By Georgia Mierswa
This Valentine’s Day-themed tech post was supposed to be just that—a way to show that all that sexy metadata powering the Oxford Index’s sleek exterior has a sweet, romantic side, just like the rest of the population at this time of year. I’d bounce readers from a description of romantic comedies to Romeo and Juliet to the three-act opera Elegy for Young Lovers, and then change the Index’s featured homepage title to something on the art of love to complete the heart shaped, red-ribboned picture.
I didn’t do any of these things. I got distracted. As it turns out, searching the word “chocolate” (“It is not addictive like nicotine but some people, ‘chocoholics’, experience periodic cravings”) reveals a whole smorgasbord of suggested links to delectable food summaries and from my first glimpse at the makings of a meringue, I was gone—making mental notes for recipes, stomach rumbling, eyes-glazing over. Mmm glaze.
In the end, my “research” was actually quite fitting to the season. Because, really, when it comes to Valentine’s Day in the 21st century, only a handful of things are reliable and certain—and almost all of them are made with sugar.
Best Mouthwatering Dessert Descriptions
Best Quote About Doughnuts…or Anything
“When Krispy Kremes are hot, they are to other doughnuts what angels are to people.”
– Humor writer Roy Blount Jr, New York Times Magazine
Best Etymology Entry
→ Snack was originally a verb, meaning ‘bite, snap’. It appears to have been borrowed, in the fourteenth century, from Middle Dutch snacken, which was probably onomatopoeic in origin, based on the sound of the snapping together of teeth… The modern verb snack, ‘eat a snack,’ mainly an American usage, is an early nineteenth-century creation.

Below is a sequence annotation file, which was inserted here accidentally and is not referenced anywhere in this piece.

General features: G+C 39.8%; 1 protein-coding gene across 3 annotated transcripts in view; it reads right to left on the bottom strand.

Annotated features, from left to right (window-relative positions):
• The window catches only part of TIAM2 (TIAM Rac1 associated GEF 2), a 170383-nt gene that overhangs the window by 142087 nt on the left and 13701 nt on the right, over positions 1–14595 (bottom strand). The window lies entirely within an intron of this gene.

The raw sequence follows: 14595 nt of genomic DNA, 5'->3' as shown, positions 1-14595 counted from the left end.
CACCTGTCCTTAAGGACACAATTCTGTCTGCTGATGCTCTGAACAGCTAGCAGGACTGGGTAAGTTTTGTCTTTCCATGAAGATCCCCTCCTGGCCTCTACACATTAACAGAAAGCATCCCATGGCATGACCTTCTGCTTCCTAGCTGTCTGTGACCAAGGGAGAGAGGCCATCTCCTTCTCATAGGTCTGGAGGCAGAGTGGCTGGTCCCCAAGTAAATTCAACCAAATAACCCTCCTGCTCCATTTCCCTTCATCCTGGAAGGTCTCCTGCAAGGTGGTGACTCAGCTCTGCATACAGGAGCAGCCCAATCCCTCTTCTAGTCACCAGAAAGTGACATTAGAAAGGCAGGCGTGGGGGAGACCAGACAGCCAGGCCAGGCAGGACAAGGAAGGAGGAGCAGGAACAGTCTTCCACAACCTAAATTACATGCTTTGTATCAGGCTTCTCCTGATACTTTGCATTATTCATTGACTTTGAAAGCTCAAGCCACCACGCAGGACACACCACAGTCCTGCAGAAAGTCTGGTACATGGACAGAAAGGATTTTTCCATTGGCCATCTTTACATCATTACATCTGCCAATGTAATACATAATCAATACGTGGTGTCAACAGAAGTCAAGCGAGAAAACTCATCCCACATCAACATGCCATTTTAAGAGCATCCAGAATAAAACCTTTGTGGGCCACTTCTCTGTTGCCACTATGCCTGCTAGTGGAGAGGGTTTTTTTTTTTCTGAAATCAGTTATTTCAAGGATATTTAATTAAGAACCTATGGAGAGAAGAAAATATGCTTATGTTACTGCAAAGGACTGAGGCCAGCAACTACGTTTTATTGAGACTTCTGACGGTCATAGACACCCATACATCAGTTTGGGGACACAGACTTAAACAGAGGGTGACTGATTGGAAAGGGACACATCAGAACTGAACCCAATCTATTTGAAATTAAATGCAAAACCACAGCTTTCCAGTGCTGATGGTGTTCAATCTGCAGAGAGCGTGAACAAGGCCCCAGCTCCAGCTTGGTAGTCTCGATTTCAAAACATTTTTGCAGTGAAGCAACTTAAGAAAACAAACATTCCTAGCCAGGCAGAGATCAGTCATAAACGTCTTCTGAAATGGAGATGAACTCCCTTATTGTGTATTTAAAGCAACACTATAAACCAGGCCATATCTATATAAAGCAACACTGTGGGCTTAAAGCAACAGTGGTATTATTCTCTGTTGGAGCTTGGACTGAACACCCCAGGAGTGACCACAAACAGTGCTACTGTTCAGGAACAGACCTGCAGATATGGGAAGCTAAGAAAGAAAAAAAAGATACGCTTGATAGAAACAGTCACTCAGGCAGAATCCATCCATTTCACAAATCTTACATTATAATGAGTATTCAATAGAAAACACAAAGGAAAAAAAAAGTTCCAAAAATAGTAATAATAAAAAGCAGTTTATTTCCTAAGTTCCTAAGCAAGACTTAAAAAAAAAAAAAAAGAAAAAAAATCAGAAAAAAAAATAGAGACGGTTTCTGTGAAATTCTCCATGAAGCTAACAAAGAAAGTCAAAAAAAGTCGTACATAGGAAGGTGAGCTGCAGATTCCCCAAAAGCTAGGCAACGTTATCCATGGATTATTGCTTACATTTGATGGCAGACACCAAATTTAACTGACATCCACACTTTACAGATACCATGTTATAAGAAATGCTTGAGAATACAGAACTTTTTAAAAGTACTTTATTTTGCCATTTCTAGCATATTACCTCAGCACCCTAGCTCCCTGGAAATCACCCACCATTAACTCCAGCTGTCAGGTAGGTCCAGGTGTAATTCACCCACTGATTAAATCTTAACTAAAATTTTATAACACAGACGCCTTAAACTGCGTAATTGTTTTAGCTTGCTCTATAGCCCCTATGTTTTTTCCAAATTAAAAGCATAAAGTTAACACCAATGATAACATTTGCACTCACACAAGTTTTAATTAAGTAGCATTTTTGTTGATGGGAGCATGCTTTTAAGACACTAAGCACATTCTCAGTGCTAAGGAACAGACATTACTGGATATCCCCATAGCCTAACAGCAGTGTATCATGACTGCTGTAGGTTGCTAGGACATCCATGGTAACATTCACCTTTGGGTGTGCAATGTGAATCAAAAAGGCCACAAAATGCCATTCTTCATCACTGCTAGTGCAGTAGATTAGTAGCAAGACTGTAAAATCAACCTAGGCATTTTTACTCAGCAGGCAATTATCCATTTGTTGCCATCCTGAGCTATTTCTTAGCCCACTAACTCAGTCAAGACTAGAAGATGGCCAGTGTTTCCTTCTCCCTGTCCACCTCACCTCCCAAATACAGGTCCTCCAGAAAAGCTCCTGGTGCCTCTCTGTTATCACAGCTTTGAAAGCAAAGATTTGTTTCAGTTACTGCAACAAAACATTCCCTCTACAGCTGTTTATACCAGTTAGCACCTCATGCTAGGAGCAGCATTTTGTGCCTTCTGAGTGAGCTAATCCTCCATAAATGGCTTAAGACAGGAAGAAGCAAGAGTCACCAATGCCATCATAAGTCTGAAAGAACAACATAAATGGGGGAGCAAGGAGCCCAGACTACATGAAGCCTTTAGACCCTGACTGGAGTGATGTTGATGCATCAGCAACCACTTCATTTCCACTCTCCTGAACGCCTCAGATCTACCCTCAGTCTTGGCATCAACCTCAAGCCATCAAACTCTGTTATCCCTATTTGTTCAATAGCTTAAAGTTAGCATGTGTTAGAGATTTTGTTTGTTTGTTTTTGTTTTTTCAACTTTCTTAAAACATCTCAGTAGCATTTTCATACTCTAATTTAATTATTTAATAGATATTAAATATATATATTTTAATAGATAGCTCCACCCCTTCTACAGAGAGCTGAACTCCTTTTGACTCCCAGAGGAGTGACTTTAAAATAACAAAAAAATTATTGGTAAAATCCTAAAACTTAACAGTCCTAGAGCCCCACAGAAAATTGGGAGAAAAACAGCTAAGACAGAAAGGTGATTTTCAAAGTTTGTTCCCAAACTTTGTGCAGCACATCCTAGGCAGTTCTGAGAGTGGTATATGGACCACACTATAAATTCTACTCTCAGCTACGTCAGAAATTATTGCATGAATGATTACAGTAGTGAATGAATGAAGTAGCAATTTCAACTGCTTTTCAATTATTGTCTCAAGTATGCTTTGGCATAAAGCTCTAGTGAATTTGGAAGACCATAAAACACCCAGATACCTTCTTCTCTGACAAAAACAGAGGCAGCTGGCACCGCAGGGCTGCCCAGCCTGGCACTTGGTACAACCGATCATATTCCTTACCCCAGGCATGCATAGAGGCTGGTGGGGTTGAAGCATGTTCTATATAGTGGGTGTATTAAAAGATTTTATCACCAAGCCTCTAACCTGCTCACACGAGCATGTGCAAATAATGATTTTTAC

Top 5 Favorite Random Food Facts
- Attempts to can beer before 1930 were unsuccessful because a beer can has to withstand pressures of over eighty pounds per square inch.
- Brownies are essentially the penicillin of the baking world.
- Boston is the brains behind Marshmallow Fluff.
- There is such a thing as the “Queen of Puddings” …and it sounds amazing:
- Cupcakes are known by some as “fairy cakes”.
Best Relevancy Jump
The overview page for “cake”….
→ Plain cakes are made by rubbing the fat and sugar into the flour, with no egg; sponge cakes by whipping with or without fat; rich cakes contain dried fruit.
….leads to a surprising related link: “Greek sacrifice”
→ Vegetable products, esp. savoury cakes, were occasionally ‘sacrificed’ (the same vocabulary is used as for animal sacrifice) in lieu of animals or, much more commonly, in addition to them. But animal sacrifice was the standard type.
The Entry I Wish I Hadn’t Found:
→ Flaky crescent-shaped rolls traditionally served hot for breakfast, made from a yeast dough with a high butter content. A 50‐g croissant contains 10 g of fat of which 30% is saturated.
Best Food-Related Band Names
Best Overall Summary of What Food Is
→ Food is a form of communication that expresses the most deeply felt human experiences: love, fear, joy, anger, serenity, turmoil, passion, rage, pleasure, sorrow, happiness, and sadness.
Georgia Mierswa is a marketing assistant at Oxford University Press and reports to the Global Marketing Director for online products. She began working at OUP in September 2011.
The Oxford Index is a free search and discovery tool from Oxford University Press. It is designed to help you begin your research journey by providing a single, convenient search portal for trusted scholarship from Oxford and our partners, and then point you to the most relevant related materials — from journal articles to scholarly monographs. One search brings together top quality content and unlocks connections in a way not previously possible. Take a virtual tour of the Index to learn more.